Homozygous loss-of-function mutations in TREM2, encoding the triggering receptor expressed on myeloid cells 2 protein, have previously been associated with an autosomal recessive form of early-onset dementia. We used genome, exome, and Sanger sequencing to analyze the genetic variability in TREM2 in a series of 1092 patients with Alzheimer's disease and 1107 controls (the discovery set). We then performed a meta-analysis on imputed data for the TREM2 variant rs75932628 (predicted to cause a R47H substitution) from three genomewide association studies of Alzheimer's disease and tested for the association of the variant with disease. We genotyped the R47H variant in an additional 1887 cases and 4061 controls. We then assayed the expression of TREM2 across different regions of the human brain and identified genes that are differentially expressed in a mouse model of Alzheimer's disease and in control mice. We found significantly more variants in exon 2 of TREM2 in patients with Alzheimer's disease than in controls in the discovery set (P=0.02). There were 22 variant alleles in 1092 patients with Alzheimer's disease and 5 variant alleles in 1107 controls (P<0.001). The most commonly associated variant, rs75932628 (encoding R47H), showed highly significant association with Alzheimer's disease (P<0.001). Meta-analysis of rs75932628 genotypes imputed from genomewide association studies confirmed this association (P=0.002), as did direct genotyping of an additional series of 1887 patients with Alzheimer's disease and 4061 controls (P<0.001). Trem2 expression differed between control mice and a mouse model of Alzheimer's disease. Heterozygous rare variants in TREM2 are associated with a significant increase in the risk of Alzheimer's disease. (Funded by Alzheimer's Research UK and others.).
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              Sleep drives metabolite clearance from the adult brain.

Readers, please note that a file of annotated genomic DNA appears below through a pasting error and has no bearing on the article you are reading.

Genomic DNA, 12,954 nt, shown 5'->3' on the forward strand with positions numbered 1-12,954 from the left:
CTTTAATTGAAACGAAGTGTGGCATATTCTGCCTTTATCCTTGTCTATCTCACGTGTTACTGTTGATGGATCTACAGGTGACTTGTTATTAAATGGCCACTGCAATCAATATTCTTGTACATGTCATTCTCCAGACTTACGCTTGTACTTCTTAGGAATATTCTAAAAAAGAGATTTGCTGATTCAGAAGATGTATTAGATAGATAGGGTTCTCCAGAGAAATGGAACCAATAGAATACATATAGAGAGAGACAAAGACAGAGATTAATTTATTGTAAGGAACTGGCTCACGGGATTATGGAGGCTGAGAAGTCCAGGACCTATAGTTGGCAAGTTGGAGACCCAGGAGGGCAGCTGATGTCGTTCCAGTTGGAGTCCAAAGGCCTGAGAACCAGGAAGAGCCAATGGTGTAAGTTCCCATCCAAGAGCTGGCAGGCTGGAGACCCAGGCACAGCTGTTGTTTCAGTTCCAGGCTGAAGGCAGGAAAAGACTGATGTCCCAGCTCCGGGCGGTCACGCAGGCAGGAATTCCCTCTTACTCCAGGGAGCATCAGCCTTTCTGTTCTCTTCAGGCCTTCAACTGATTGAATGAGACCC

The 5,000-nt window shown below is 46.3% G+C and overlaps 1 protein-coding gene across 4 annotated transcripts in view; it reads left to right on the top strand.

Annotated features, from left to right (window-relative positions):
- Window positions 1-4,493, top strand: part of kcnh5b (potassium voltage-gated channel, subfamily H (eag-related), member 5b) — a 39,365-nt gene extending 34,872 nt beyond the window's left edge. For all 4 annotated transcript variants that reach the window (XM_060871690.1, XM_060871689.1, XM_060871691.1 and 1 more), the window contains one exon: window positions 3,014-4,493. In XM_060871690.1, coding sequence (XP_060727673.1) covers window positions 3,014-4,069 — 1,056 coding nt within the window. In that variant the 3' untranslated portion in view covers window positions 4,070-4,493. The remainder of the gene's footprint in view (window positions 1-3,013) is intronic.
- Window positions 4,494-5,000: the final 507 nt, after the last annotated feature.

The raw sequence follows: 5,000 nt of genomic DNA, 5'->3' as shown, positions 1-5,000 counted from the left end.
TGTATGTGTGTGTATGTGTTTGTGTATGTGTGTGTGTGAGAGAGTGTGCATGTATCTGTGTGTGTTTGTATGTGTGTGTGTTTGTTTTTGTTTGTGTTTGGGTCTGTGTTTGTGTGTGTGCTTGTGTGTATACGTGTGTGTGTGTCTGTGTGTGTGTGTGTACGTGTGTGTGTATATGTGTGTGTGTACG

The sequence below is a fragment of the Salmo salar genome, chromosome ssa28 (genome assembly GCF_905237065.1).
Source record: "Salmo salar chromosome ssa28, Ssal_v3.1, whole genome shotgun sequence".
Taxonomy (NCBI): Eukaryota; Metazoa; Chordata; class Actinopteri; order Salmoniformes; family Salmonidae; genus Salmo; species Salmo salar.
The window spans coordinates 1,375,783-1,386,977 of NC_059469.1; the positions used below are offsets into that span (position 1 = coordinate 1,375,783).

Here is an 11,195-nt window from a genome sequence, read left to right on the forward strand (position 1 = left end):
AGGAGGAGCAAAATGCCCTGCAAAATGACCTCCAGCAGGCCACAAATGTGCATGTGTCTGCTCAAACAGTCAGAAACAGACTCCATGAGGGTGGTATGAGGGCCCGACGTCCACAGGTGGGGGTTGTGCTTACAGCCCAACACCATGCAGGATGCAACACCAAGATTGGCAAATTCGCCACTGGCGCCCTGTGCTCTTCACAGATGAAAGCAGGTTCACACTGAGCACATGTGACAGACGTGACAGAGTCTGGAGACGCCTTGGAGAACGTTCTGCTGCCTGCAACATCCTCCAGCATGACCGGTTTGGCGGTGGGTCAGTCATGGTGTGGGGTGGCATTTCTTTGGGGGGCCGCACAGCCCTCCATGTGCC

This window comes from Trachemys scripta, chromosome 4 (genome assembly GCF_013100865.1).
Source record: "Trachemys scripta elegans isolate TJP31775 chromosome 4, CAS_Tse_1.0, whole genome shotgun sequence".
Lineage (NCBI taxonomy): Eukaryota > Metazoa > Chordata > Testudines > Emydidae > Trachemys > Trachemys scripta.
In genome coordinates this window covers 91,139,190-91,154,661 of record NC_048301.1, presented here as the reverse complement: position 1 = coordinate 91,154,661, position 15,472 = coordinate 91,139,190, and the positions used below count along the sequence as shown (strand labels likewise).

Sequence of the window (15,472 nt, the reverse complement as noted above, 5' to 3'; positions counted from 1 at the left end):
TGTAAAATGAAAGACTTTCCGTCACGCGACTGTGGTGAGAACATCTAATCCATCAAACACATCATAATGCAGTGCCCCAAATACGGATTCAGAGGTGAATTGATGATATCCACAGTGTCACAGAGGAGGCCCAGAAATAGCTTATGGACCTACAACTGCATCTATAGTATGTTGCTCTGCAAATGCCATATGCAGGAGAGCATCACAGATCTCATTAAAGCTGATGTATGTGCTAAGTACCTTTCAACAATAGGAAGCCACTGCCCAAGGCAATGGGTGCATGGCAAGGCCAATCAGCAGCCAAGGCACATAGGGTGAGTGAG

The conservation of sleep across all animal species suggests that sleep serves a vital function. We here report that sleep has a critical function in ensuring metabolic homeostasis. Using real-time assessments of tetramethylammonium diffusion and two-photon imaging in live mice, we show that natural sleep or anesthesia are associated with a 60% increase in the interstitial space, resulting in a striking increase in convective exchange of cerebrospinal fluid with interstitial fluid. In turn, convective fluxes of interstitial fluid increased the rate of β-amyloid clearance during sleep. Thus, the restorative function of sleep may be a consequence of the enhanced removal of potentially neurotoxic waste products that accumulate in the awake central nervous system.
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                Author and article information

                Contributors
                Journal
                Genomics Proteomics Bioinformatics
                Genomics Proteomics Bioinformatics
                Genomics, Proteomics & Bioinformatics
                Elsevier
                1672-0229
                2210-3244
                28 September 2016
                October 2016
                28 September 2016
                : 14
                : 5
                : 289-297
                S1672-0229(16)30138-3
                10.1016/j.gpb.2016.01.006
                5093853
                27693548
                © 2016 The Authors

                This is an open access article under the CC BY license (http://creativecommons.org/licenses/by/4.0/).